While matter is physically composed of particles, antimatter refers to the extension of the concept of the antiparticles to matter. For example, an antielectron or positron (an electron with positive charge) can combine with an antiproton (a proton with a negative charge) to form an antihydrogen atom. By performing basic antichemical reactions, we successfully combined two antihydrogen antiatoms with antioxigen to produce antiwater. This was an opaque liquid that tasted dry. As expected, combination of 10 L of antiwater with the same amount of water led to the annihilation of both and subsequent death by asphixia of the goldfishes that inhabited the latter. We took advantage of the empty aquarium resulting from this experiment to support a microcosmos of antimatter with the aim of creating antilife. We added 10 L of antiwater to a layer of antiminerals (basically an assorment of minced antisilicates and anticalcium anticarbonate). Then, by combining antiatoms of anticarbon from antimethane to antinitrogen antiatoms from antiammonium, we created diverse basic organic antimolecules, including antisugars (that we call bitters), antilipids (that we call slims), as well as basic antiamino-acids, and antinitrogen bases, such as antiadenine, antiguanine, antithymine, antiuracyl and anticytosine. Interestingly, building up antimolecules required energy, which we applied by electric pulses by dipping a plugged shaving machine into antiwater containing the soup of pre-organic antimolecules. This discards that antienergy may exist or, at least, is required for antimatter antiatoms to assemble. We verified the assembly of antiDNA molecules in the antiwater microcosmos by throwing into it DNA minipreps and verifying their annihilation. Creation of antiRNA molecules required two orders of magnitude less energy than that of antiDNA, suggesting that the disappearance of RNA that normally occurs in Molecular Biology laboratories could be attributed to its annihilation by spontaneously generated antiRNA rather than to the usually blamed ubiquitous RNases. Addition of a plugged electric toothbrush to the microcosmos allowed the formation of antiproteins with antienzymatic activity. Slims combined to form double layers with their antipolar heads buried and their antihydrophobic tails exposed. Thus, primordial anticells were produced that could divide by replicating their antiDNAs with a 3’ => 5’ directionality. The antibiology of these cells was studied by mounting all the lenses of a microscope upside down and illuminating the samples with antiphotons, that were easy to produce because photons are their own antiparticles. Finally, additional energy was provided by soaking in the antiwater a plugged old ABIPrism automatic sequencer. Annotations in the notebook of the graduate student who made this experiment describe that the surface of the antilife microcosmos looked then like a very appealing mirror, which neatly reflected features from the normal material world. That is the last time anybody ever heard of him.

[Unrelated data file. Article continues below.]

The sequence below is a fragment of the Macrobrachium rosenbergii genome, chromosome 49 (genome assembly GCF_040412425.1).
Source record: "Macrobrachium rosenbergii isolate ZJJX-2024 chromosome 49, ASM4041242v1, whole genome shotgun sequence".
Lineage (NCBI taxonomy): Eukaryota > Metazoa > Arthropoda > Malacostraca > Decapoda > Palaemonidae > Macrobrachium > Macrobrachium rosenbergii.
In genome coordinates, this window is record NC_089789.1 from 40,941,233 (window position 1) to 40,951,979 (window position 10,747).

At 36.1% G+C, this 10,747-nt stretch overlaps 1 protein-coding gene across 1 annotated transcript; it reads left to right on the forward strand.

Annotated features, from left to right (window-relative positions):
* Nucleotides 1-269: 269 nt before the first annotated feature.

Thursday, July 2, 2009